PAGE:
Picture: REUTERS
Picture: REUTERS

Nedbank, one of the big four banks that is fighting to protect its market share from new entrants such as Discovery Bank, is betting on the youth market to stay relevant.

Nedbank's retail division launched a new e-commerce platform, called unlocked.me on Tuesday targeting younger customers. The platform offers discounts on items most sought after by young people, and value-adds including a digital recruitment agency.

“We realised that young people were starting to lose resonance with the Nedbank brand. It was a shame on us that we hadn’t put anything in the market to respond to their needs. We’ve spent a lot of time on this and all the indicators are that we are starting to regain resonance with young people,” said Mutsa Chironga, the managing executive of consumer banking at Nedbank.

The digital offering is, however, available only to people below the age of 25, which may limit Nedbank’s appeal to the older generation who use smartphones. Digital banks such as TymeBank and Bank Zero are making their low-cost digital offering available to the entire market.

The approach to resonate with youth aspirations is similar to that of TymeBank, which is marketing itself as a bank that wants to help young people realise their potential. Chironga said two years ago, Nedbank would have struggled to have competed with the likes of TymeBank in the youth segment but given the value-add benefits it had on the new platform, it now could.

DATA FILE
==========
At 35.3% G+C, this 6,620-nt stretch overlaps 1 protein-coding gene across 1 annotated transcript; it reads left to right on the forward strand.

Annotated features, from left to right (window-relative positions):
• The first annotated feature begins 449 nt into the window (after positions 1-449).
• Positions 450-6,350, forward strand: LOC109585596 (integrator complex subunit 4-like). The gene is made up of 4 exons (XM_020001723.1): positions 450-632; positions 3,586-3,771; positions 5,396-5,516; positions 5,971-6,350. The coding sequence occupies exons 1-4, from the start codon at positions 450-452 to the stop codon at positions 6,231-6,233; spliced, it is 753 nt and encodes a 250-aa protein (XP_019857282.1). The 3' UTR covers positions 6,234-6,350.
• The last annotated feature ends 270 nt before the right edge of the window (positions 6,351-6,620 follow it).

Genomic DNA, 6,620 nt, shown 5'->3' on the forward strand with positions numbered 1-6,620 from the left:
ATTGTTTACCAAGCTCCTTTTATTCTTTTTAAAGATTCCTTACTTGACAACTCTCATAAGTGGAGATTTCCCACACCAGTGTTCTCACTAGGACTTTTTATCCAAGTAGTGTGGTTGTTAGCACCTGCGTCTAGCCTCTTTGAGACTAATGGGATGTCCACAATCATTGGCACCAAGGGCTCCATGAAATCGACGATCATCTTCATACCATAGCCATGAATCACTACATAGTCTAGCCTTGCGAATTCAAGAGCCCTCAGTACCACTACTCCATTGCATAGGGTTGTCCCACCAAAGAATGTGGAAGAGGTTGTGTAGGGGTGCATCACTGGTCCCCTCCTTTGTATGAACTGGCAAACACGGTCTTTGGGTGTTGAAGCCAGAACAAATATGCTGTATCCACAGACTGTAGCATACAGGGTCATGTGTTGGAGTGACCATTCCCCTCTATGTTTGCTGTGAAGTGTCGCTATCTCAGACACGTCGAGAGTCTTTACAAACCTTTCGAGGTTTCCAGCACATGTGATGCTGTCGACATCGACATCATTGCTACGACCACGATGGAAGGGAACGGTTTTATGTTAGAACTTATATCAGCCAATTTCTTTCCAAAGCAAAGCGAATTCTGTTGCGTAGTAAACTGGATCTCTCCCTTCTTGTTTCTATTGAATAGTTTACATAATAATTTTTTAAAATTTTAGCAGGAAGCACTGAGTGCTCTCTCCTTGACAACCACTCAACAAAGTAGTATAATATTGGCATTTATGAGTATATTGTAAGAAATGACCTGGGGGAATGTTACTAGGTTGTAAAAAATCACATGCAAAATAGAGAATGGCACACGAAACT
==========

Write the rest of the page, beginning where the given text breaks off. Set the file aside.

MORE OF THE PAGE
Chironga said Nedbank’s focus was, however, on the lifetime value it could derive from the young customers as opposed to boosting its transactional revenues right away. “Our engagement with them does not have to be profitable from year one. But if they derive value from our relationship, over time they become profitable clients. We have to invest in our future client growth.”

Chironga said about 40% of Nedbank’s middle-market segments joined the bank when they were young.

Like the new digital banks, Nedbank’s new offering has no monthly fees and customers can pay zero transaction fees if they only use the bank’s digital platforms and make all their payments by card. Through this platform, the bank has effectively joined the low-fee crowd which is set to expand as African Bank and Postbank plan to launch their transactional banking offerings later in 2019 .

Benguela Global Fund Managers head of research Karl Gevers said this was definitely a defensive strategy and the fact that Nedbank was only offering the platform to one segment of customers showed it wanted to protect its revenue base.

He said the strategy would be likely to have little effect on Nedbank’s revenue, but would allow the bank to make more money from lending activities in future. “Nedbank knows it is easier to retain an existing customer than earn a new one. Although someone below the age of 25  has limited banking activity, Nedbank is probably hoping to retain them until those individuals start earning an income and then offer its full suite of products to them like mortgage and vehicle loans."